Chronic pain can destroy your wellbeing and negatively impact the quality of your life.
Even low-level aches and pains that persist, or come and go throughout the day, can derail your mood and outlook.
Sometimes injury is to blame, but commonly it’s our own bad habits — starting with posture…
You know that sitting upright and holding your head in line with the shoulders is essential to good posture. But what about a broader posture… one that includes your sitting position in relation to our work station at the office?
This, too, is vital, as how we sit and maneuver while working at a desk all day contributes greatly to the aches and pains of the low back, neck, shoulders, and wrists.
Today we will look at some guidelines to help create a broader working posture and workspace to help us reduce unnecessary posture-induced pain and improve our daily wellbeing. To do this we will look at guidelines for best working seated posture and also the “posture” or arrangement of our workspace.
7 ways to improve seated posture
Because most of us sit a third of our days at a desk, assuming a proper seated posture can go a long way to reducing aches and pain. After all, neck and shoulder pain often result from muscles that constrict in order to balance the head that otherwise would tilt to one side, or fall forward from sloughing or other poor seated posture habits.
When it comes to seated posture at a computer or working at a desk, you must be aware of your head, shoulders, arms, wrists, legs and feet. Sounds like a lot, and it is, so > are some tips to help. We’ll start from the bottom up:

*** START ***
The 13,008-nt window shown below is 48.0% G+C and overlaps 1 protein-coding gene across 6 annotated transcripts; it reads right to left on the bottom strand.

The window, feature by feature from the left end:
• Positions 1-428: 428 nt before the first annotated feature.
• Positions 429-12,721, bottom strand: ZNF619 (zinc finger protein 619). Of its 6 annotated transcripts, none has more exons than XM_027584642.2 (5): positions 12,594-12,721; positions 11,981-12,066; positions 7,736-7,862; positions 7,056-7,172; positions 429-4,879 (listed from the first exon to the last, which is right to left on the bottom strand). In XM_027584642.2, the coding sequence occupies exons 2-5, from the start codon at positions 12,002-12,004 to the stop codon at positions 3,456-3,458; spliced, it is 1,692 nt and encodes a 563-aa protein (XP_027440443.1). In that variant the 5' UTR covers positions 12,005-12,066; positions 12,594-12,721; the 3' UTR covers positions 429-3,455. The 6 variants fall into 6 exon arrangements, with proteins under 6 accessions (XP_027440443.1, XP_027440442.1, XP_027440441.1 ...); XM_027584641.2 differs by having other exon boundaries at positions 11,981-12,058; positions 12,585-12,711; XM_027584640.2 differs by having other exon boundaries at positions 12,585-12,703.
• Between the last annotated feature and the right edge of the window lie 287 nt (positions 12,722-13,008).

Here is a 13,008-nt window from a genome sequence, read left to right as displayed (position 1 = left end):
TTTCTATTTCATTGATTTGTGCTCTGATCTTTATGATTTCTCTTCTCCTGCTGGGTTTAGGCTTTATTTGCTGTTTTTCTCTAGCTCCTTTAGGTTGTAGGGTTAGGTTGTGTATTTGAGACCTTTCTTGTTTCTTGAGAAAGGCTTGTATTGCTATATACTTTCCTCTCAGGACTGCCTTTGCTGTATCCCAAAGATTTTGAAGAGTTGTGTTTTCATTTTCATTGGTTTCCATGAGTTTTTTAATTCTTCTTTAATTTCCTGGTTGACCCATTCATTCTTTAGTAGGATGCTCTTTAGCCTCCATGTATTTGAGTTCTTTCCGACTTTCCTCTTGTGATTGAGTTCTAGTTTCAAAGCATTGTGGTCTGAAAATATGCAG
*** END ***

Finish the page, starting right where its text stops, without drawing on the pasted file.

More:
Keep your feet flat on the floor (avoid crossing legs or being too high that they dangle)
Sit so your thighs are parallel to the floor and your hips at 90-degrees (forget reclining)
Sit up tall with your spine erect (no slouching)
Keep your shoulders down and relaxed
Bend your elbows at 90-degrees (adjust chair or desk height as needed)
Keep wrists poised at their neutral position, neither tilting up nor down
You want to look straight ahead at your screen, not down or up (raising up or tilting down causes head postural issues that lead to muscle contraction and neck and shoulder pain)
If you can work on the above, 50 percent of your work “posture” will be corrected, thus reducing chances of self-induced muscle cramping aches and pain . half.
7 ways to improve workspace posture
Now let’s take a look at the workspace, which is usually a desk, computer, keyboard and mouse, and various stationary items and documents.
Invest in a decent desk chair that supports the lower back and is stable.
When possible do not store large items/boxes under the desk, unless you can maintain enough free leg space.
Adjust your desk height (many have adjustable ‘feet’) so that you keyboard and mouse are at elbow height
Adjust your computer screen (use a stand or stack of books) so that the top of the screen is at or slightly below your eye level
Ensure the screen is at a comfortable viewing distance (1.5 – 2 feet away from our head)
Use a document holder (either stand-alone or connected to the screen) to hold documents you are reading or typing from at the same height/distance as the computer screen. (This prevents having to tilt your head to look down at the document the back up at the screen).
You want all of the items you use most frequently (e.g., stapler, post-it notes, pens, etc) within arm’s reach of your keyboard.
With these additional improvements to the workspace posture you can reduce your self-induced workspace aches and pains . 100 percent. Well, the physical ones anyway; the stress-induced issues will be discussed in another article.
Experiment to find what works best for you, taking into consideration both your own posture and the structure of your workspace.
It’s also a very good idea to get up every half hour and “shake loose” any tension, to stand up during all phone calls, and to get up and walk around for a bit every hour or so, even for a minute or two.
These small suggestions can change your physiology enough times to derail those aches and pains from sitting at a desk all day.